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The SSRC Library allows visitors to access materials related to self-sufficiency programs, practice and research. Visitors can view common search terms, conduct a keyword search or create a custom search using any combination of the filters at the left side of this page. To conduct a keyword search, type a term or combination of terms into the search box below, select whether you want to search the exact phrase or the words in any order, and click on the blue button to the right of the search box to view relevant results.

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  • Individual Author: Blanchard, Kimberly A.; Sexton, Chris C.; Morgenstern, Jon; McVeigh, Katharine H.; McCrady, Barbara S.; Morgan, Thomas J.; Irwin, Thomas W.
    Reference Type: Journal Article
    Year: 2005

    The present study sought to characterize well-being indicators for a sample of children of substance dependent TANF women. Participants were 372 mothers meeting DSM-IV criteria for substance dependence and 156 non-substance abusing women from two urban counties in New Jersey. Children of substance dependent TANF mothers experienced significant vulnerabilities, as demonstrated by higher levels of contextual risk factors and negative behavioral and emotional and school outcomes. Overall, these rates were about double those found in children of non-substance abusing mothers. Results highlight the need for multi-systemic services to address the problems experienced by substance abusing TANF women and their children.(author abstract)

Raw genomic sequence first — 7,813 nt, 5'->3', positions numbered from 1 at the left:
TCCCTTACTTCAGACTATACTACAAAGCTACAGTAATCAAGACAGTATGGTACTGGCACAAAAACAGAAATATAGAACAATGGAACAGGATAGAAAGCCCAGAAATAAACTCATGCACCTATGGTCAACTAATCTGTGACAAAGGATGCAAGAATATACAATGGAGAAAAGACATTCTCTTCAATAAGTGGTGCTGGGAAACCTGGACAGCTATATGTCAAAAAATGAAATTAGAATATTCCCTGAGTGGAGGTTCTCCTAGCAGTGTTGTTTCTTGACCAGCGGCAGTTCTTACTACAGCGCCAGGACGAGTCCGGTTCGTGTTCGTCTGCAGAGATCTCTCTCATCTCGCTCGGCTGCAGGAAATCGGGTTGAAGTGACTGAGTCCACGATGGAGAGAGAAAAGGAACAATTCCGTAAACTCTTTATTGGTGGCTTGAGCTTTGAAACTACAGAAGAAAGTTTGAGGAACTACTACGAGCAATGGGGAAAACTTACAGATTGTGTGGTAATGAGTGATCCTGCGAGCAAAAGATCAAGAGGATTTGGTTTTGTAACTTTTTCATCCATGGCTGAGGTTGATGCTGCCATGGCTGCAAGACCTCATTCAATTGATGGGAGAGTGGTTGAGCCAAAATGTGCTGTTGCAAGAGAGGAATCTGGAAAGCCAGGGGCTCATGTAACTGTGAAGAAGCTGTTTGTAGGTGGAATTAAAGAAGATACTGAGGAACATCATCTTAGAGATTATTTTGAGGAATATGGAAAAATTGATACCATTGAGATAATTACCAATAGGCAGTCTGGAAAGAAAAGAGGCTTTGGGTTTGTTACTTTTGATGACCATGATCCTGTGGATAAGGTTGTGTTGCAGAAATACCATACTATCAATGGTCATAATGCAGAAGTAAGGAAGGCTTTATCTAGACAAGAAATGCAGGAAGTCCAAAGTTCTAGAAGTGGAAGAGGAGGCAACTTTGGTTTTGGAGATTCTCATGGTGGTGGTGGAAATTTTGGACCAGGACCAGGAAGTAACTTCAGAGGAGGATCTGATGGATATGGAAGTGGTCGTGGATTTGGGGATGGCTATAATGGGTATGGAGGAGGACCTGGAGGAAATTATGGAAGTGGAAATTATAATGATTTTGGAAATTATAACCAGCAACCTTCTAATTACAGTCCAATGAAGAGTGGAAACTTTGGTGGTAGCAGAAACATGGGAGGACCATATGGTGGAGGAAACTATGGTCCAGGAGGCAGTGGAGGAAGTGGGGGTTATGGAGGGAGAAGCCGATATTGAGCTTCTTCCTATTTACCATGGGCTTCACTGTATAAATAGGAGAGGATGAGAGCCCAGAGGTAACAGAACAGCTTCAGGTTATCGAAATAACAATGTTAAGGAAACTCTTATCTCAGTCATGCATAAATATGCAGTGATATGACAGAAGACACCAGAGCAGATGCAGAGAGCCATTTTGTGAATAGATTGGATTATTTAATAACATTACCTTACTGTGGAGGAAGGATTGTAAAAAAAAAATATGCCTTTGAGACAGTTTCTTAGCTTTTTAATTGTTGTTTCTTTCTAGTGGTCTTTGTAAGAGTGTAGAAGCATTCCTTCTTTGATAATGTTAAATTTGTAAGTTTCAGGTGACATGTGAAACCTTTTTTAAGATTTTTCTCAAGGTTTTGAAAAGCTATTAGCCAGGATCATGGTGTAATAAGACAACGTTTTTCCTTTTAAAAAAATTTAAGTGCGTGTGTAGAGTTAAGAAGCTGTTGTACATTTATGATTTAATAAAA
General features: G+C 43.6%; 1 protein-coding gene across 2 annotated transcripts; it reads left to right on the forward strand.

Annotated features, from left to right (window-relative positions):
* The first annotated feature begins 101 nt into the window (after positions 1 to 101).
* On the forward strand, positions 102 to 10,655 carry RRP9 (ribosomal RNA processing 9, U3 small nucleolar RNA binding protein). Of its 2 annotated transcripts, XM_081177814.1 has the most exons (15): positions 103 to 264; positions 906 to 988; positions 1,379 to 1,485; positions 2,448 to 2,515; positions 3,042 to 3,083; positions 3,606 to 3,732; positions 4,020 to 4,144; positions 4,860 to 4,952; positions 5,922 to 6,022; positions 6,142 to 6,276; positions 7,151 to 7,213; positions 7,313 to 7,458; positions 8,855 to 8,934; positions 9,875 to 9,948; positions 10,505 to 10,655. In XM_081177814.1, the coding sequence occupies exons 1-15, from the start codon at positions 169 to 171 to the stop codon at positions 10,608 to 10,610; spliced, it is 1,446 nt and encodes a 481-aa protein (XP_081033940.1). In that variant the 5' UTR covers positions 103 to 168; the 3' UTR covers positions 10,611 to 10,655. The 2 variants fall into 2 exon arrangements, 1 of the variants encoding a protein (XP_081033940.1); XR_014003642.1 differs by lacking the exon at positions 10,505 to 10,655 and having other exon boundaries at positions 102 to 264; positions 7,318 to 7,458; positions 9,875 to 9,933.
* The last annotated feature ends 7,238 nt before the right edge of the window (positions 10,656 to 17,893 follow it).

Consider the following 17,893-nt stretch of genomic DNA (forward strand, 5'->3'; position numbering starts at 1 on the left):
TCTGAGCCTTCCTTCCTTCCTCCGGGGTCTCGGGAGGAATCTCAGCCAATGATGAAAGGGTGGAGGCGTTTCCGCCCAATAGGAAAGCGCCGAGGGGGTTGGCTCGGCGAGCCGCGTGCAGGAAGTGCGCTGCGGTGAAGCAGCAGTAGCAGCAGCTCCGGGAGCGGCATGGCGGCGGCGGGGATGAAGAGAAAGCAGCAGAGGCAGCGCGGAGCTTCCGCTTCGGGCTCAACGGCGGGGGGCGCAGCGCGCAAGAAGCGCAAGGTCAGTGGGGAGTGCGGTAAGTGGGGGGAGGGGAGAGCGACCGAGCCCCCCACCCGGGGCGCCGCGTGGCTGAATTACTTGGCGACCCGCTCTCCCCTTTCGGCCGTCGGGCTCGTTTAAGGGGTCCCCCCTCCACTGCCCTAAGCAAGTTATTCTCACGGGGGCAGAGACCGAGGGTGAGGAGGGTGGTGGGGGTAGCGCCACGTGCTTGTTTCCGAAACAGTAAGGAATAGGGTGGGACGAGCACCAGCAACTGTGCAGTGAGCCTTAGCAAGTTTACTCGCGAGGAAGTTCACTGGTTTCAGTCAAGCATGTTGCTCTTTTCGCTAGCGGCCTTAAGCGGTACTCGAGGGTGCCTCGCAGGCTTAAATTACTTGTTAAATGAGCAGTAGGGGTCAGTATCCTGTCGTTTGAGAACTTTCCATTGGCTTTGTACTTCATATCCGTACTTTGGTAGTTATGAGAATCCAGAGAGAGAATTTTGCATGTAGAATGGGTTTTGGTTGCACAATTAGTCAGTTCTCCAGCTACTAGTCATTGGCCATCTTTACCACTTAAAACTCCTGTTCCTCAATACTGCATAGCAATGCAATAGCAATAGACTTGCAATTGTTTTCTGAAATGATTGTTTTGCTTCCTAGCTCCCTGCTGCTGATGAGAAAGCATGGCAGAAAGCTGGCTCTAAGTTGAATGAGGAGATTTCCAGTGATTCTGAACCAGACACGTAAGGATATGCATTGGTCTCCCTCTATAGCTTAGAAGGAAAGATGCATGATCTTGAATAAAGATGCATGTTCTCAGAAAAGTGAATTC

The present study sought to characterize well-being indicators for a sample of children of substance dependent TANF women. Participants were 372 mothers meeting DSM-IV criteria for substance dependence and 156 non-substance abusing women from two urban counties in New Jersey. Children of substance dependent TANF mothers experienced significant vulnerabilities, as demonstrated by higher levels of contextual risk factors and negative behavioral and emotional and school outcomes. Overall, these rates were about double those found in children of non-substance abusing mothers. Results highlight the need for multi-systemic services to address the problems experienced by substance abusing TANF women and their children.(author abstract)

  • Individual Author: Gennetian, Lisa A.; Miller, Cynthia
    Reference Type: Report
    Year: 2000